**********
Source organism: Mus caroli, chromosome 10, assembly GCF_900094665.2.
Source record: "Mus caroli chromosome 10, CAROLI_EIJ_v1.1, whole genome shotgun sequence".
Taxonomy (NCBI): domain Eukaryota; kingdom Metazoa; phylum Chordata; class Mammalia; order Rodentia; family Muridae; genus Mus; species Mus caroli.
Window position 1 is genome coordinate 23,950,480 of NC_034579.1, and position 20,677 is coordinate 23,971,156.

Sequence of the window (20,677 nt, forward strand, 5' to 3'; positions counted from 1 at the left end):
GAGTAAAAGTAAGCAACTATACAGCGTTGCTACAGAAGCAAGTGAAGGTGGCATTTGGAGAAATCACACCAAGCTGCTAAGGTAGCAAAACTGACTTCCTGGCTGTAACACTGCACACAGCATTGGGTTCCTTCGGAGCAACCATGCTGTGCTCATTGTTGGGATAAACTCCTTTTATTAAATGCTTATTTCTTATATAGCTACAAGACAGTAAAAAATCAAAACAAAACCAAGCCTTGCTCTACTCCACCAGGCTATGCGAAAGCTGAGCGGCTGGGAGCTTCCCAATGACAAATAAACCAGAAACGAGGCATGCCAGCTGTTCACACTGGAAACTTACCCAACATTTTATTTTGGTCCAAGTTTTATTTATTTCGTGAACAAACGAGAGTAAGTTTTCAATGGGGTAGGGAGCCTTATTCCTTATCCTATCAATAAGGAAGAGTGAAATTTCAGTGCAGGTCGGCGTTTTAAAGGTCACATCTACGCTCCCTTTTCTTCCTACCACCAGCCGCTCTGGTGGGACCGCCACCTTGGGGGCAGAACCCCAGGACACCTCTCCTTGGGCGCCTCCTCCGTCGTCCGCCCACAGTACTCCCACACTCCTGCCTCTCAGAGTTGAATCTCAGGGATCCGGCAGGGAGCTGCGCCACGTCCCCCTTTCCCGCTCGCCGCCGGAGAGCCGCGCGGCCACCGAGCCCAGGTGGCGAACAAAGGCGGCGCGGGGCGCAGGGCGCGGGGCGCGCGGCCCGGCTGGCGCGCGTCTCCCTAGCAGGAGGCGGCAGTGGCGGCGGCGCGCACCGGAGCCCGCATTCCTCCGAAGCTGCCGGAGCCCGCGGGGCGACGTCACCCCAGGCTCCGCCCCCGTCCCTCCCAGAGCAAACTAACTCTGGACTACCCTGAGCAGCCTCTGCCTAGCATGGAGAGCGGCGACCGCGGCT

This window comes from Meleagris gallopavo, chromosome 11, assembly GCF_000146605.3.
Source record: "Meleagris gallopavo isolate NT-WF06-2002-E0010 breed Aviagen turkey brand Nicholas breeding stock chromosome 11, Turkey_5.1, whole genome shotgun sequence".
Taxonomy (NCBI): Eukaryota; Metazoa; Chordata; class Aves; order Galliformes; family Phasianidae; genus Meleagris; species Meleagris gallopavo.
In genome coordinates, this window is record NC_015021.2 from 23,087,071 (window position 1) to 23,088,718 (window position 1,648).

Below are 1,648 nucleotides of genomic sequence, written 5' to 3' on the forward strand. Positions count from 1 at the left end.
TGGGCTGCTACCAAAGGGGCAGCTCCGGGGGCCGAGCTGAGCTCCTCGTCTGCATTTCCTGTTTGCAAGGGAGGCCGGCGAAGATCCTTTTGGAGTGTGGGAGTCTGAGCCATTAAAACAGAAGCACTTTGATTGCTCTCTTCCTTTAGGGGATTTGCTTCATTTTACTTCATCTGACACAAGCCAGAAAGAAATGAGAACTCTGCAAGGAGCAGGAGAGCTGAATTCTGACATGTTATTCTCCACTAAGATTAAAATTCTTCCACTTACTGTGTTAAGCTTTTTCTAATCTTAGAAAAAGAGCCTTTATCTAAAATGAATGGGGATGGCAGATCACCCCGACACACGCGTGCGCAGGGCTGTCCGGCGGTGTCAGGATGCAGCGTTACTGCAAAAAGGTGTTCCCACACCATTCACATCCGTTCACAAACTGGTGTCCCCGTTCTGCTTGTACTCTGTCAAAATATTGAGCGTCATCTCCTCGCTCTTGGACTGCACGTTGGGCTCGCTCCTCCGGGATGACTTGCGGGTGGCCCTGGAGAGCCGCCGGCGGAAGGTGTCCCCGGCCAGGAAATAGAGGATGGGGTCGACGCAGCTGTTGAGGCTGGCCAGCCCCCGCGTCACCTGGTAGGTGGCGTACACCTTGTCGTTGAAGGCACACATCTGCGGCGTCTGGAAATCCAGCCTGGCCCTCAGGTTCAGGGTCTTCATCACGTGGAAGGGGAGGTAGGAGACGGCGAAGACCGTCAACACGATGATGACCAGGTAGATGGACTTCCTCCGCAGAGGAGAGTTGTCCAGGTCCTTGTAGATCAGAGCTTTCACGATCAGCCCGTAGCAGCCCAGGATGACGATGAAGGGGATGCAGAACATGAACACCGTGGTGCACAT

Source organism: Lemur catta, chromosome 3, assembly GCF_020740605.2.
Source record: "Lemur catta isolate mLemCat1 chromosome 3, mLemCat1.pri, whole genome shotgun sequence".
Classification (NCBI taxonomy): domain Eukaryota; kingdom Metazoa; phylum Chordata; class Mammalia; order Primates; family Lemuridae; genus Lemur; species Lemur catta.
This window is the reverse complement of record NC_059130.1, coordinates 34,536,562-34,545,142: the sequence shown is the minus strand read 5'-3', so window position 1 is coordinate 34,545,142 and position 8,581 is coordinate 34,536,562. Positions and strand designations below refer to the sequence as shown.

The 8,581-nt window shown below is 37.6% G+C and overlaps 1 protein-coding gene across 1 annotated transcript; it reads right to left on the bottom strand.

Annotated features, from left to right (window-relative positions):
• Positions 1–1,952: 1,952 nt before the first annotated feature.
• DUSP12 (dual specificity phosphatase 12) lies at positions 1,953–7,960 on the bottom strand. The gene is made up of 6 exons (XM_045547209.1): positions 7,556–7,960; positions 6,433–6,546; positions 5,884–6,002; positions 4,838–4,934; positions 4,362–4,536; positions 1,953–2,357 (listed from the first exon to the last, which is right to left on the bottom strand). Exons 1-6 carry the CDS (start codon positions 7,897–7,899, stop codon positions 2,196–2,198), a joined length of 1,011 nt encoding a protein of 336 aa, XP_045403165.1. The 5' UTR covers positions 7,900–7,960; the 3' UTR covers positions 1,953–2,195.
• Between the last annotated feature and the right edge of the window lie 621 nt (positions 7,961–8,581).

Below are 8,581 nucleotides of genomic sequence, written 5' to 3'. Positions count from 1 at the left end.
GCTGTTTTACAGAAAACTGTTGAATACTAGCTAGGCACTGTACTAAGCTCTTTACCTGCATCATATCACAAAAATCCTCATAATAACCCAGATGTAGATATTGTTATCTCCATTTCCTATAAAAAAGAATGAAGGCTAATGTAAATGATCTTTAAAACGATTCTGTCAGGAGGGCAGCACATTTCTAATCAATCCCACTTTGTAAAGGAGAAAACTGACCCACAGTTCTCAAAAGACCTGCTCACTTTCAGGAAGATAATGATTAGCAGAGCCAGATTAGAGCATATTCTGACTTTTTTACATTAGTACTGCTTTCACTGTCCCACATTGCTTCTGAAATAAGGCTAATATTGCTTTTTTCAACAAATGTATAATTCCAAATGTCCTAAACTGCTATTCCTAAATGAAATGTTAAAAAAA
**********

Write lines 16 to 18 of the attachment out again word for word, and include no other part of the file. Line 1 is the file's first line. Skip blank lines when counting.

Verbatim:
This window is the reverse complement of record NC_059130.1, coordinates 34,536,562-34,545,142: the sequence shown is the minus strand read 5'-3', so window position 1 is coordinate 34,545,142 and position 8,581 is coordinate 34,536,562. Positions and strand designations below refer to the sequence as shown.

The 8,581-nt window shown below is 37.6% G+C and overlaps 1 protein-coding gene across 1 annotated transcript; it reads right to left on the bottom strand.

Annotated features, from left to right (window-relative positions):